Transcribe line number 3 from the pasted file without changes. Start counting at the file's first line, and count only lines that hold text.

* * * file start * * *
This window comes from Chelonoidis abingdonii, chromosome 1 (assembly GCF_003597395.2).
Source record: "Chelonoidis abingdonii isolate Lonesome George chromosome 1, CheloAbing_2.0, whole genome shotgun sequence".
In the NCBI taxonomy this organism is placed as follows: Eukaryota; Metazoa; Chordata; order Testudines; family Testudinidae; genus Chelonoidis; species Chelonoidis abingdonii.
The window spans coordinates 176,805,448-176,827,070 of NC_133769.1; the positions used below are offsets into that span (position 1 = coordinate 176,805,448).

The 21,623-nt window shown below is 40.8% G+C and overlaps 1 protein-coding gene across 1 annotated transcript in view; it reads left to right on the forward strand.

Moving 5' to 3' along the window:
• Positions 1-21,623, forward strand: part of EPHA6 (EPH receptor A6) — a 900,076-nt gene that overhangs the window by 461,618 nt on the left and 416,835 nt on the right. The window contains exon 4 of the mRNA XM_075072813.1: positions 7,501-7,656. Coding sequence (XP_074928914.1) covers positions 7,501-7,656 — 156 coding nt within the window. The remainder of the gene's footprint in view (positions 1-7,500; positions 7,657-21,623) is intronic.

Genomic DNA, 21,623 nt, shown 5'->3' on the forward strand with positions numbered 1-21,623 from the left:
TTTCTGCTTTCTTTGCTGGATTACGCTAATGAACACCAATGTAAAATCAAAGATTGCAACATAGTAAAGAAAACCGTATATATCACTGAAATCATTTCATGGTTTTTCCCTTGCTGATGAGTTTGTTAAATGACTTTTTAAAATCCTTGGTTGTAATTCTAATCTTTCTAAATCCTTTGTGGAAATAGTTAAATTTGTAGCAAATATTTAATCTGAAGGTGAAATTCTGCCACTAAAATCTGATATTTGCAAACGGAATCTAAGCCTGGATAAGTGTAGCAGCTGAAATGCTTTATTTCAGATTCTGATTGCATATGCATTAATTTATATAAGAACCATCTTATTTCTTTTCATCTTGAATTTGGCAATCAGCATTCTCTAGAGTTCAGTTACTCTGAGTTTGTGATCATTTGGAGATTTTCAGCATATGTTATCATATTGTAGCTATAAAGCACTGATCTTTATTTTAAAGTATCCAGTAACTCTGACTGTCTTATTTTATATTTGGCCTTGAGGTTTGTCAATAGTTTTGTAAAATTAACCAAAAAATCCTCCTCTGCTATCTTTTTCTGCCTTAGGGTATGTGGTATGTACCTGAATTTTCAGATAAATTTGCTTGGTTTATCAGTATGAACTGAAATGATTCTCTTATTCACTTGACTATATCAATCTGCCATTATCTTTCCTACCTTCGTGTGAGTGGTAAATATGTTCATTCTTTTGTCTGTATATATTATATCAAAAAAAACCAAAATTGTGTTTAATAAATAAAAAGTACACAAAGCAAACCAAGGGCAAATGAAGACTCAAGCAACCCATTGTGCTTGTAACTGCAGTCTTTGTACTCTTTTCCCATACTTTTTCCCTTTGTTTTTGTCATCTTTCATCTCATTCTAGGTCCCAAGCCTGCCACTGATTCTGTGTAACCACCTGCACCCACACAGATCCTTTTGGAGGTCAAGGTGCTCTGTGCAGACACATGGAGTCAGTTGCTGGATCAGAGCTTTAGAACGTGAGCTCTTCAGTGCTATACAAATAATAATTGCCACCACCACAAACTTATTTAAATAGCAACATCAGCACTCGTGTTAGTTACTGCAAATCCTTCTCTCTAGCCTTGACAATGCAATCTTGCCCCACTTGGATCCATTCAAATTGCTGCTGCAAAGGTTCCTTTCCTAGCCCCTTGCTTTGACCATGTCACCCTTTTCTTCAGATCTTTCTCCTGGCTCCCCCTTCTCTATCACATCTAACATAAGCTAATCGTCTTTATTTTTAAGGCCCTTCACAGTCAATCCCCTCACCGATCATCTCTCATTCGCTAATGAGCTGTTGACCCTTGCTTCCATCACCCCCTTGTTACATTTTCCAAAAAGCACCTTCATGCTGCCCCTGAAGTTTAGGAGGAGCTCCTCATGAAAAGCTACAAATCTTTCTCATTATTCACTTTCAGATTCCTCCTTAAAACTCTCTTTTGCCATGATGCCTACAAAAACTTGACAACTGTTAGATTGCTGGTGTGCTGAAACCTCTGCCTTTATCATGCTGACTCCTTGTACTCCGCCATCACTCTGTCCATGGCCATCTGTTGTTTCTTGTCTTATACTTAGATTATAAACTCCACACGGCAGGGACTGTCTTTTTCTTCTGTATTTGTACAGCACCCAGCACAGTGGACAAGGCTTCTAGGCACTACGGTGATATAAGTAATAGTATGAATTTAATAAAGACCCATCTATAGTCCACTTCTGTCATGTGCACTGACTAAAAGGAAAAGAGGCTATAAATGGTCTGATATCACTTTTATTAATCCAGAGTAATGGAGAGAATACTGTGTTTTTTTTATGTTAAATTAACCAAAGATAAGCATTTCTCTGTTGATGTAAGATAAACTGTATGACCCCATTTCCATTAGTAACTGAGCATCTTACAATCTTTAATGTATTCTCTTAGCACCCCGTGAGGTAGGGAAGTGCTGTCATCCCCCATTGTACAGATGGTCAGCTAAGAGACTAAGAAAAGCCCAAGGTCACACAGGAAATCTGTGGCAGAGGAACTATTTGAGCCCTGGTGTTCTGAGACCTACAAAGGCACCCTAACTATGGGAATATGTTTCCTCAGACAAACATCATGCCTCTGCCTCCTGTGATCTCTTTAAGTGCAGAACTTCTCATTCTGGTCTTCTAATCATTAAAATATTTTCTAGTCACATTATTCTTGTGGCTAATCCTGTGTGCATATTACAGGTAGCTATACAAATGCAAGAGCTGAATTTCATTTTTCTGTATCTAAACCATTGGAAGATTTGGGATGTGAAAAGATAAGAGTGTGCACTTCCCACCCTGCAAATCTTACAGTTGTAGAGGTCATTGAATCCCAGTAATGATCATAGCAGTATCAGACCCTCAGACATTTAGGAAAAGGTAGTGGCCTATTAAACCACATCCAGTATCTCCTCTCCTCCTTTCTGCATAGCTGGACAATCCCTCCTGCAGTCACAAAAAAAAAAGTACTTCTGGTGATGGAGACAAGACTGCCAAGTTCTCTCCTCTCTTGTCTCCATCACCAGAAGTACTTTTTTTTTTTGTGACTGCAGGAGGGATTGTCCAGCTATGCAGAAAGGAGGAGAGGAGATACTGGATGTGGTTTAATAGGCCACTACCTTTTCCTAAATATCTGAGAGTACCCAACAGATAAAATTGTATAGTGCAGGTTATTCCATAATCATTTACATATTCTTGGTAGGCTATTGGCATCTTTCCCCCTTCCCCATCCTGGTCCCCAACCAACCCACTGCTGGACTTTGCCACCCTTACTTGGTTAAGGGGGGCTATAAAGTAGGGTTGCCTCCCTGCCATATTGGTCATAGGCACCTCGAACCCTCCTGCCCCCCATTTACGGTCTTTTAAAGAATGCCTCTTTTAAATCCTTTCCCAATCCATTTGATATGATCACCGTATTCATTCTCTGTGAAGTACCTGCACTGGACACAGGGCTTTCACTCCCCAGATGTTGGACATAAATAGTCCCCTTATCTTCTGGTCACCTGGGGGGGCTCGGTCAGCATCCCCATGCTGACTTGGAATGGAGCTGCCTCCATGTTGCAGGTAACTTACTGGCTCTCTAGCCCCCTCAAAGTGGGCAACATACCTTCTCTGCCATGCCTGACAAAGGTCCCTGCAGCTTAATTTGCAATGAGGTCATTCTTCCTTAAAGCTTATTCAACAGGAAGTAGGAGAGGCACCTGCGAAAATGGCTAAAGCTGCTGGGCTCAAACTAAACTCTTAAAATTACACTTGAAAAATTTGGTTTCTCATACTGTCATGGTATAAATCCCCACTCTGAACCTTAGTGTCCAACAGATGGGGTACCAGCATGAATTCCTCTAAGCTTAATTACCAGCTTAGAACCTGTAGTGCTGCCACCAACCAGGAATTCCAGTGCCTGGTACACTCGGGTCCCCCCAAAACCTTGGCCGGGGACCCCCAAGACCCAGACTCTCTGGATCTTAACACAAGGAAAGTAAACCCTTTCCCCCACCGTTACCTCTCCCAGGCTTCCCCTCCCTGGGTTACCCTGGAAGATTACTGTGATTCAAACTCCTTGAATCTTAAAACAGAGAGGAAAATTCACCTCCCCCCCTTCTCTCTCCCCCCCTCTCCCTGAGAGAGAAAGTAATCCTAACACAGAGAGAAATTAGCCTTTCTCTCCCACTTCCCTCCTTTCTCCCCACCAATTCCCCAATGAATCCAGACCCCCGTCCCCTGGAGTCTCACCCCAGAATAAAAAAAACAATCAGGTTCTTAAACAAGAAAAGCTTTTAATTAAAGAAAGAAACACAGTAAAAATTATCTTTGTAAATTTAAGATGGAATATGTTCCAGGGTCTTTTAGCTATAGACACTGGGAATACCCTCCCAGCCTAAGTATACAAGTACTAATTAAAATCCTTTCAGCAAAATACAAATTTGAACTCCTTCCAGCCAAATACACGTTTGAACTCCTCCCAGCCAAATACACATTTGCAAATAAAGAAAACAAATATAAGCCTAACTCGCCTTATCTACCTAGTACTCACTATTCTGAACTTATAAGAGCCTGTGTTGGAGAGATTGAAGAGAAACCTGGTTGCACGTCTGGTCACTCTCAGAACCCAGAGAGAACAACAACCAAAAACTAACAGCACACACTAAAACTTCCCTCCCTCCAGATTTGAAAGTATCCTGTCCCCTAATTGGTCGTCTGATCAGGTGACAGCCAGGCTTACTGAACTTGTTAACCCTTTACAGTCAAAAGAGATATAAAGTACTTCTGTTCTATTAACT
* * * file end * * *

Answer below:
In the NCBI taxonomy this organism is placed as follows: Eukaryota; Metazoa; Chordata; order Testudines; family Testudinidae; genus Chelonoidis; species Chelonoidis abingdonii.